Today's Weather:   Slow-moving cold front

In the West, excessively hot weather continues in the Desert Southwest. On July 12, the high temperature of 128ºF in Death Valley, California, represented the highest reading in that location in 7 years, since July 4, 2013. Meanwhile in the Four Corners States, an increase in cloudiness and widely scattered showers signal that the monsoon circulation is starting to become established. Elsewhere, cooler-than-normal conditions linger across the Northwest.

On the Plains, a strong cold front crossing Montana is preceded by a few showers and thunderstorms. Farther south, thunderstorms are heaviest this morning in parts of Oklahoma. The southern Plains’ rain is providing temporary relief from extremely hot weather; on July 12, daily-record high temperatures in Texas included 106ºF in Borger and 104ºF in Amarillo.

In the Corn Belt, mild, dry weather favors a rapid pace of summer crop development. On Saturday, July 11, scattered thunderstorms from Minnesota into the Ohio Valley and lower Great Lakes region resulted in localized wind and hail damage to crops such as corn, soybeans, and winter wheat.

In the South, mostly tranquil weather prevails, although scattered showers linger in the southern Atlantic States and the eastern half of the Gulf Coast region. Very hot, humid conditions in the western Gulf Coast region are increasing stress on livestock.

Outlook:   A slow-moving cold front will spark widespread showers and thunderstorms, starting today across the Plains and upper Midwest before shifting by mid-week into the eastern Corn Belt. Midwestern 5-day rainfall totals could reach 1 to 3 inches. Meanwhile, spotty showers will occur in the Southeast. Little or no rain will fall in the West, except for the development of a few monsoon-related showers in the Four Corners States. Mostly dry weather will also persist in Texas. During the next several days, Midwestern temperatures should remain at near- or slightly below-normal levels. Elsewhere, cool conditions in the Northwest will be replaced by warmer weather, while extreme heat will persist for the next several days across the southern Plains and the Southwest.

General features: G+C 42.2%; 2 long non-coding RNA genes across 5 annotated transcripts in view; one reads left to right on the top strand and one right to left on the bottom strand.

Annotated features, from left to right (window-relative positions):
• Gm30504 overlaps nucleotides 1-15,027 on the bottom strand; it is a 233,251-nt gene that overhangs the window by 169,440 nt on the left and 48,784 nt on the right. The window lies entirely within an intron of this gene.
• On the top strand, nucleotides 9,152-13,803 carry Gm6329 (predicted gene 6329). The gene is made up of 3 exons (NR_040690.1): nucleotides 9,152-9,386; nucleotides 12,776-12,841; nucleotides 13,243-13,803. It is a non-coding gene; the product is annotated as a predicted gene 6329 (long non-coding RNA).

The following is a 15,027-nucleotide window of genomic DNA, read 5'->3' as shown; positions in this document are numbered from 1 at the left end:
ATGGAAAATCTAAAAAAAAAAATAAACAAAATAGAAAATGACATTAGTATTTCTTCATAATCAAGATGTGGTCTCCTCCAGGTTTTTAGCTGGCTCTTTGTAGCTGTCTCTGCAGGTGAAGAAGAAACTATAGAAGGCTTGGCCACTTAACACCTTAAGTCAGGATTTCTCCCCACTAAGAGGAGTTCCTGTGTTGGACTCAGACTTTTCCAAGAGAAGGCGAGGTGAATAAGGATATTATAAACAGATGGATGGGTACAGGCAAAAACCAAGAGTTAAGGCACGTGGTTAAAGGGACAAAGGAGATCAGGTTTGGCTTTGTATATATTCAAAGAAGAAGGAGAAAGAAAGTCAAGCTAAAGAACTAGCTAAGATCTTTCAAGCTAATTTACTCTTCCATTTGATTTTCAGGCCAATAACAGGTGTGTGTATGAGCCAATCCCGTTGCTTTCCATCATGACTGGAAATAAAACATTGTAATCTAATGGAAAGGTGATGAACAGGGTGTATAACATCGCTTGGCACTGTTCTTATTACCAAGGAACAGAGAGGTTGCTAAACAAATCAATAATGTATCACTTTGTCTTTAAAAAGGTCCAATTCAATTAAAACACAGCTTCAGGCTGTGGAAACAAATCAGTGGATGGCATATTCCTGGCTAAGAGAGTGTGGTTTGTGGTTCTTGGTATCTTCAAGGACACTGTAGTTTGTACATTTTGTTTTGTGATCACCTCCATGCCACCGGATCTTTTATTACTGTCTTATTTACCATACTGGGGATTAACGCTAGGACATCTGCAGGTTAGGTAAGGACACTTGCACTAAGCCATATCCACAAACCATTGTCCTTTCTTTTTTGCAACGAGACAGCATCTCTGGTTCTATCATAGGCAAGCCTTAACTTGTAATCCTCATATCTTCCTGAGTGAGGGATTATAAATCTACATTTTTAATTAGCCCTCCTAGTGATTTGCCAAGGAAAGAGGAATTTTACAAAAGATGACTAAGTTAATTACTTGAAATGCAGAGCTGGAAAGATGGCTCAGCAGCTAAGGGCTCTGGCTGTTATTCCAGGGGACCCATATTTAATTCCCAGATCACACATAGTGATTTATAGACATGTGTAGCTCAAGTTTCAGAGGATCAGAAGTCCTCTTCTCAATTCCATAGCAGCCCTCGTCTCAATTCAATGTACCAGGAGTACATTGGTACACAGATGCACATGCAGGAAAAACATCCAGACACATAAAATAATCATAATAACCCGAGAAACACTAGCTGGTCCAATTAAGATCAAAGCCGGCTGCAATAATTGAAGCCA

The NWS 6- to 10-day outlook for July 18 – 22 calls for the likelihood of hotter-than normal weather nationwide, except for near- or below normal temperatures in northern sections of the Rockies and High Plains. Meanwhile, drier-than-normal conditions in most areas from the Pacific Coast to the southern half of the Plains should contrast with near- or above-normal rainfall across the northern Plains and in most areas east of the Mississippi River.

Contact: Brad Rippey, Agricultural Meteorologist, USDA/OCE/WAOB, Washington, D.C. (202-720-2397) Web Site:

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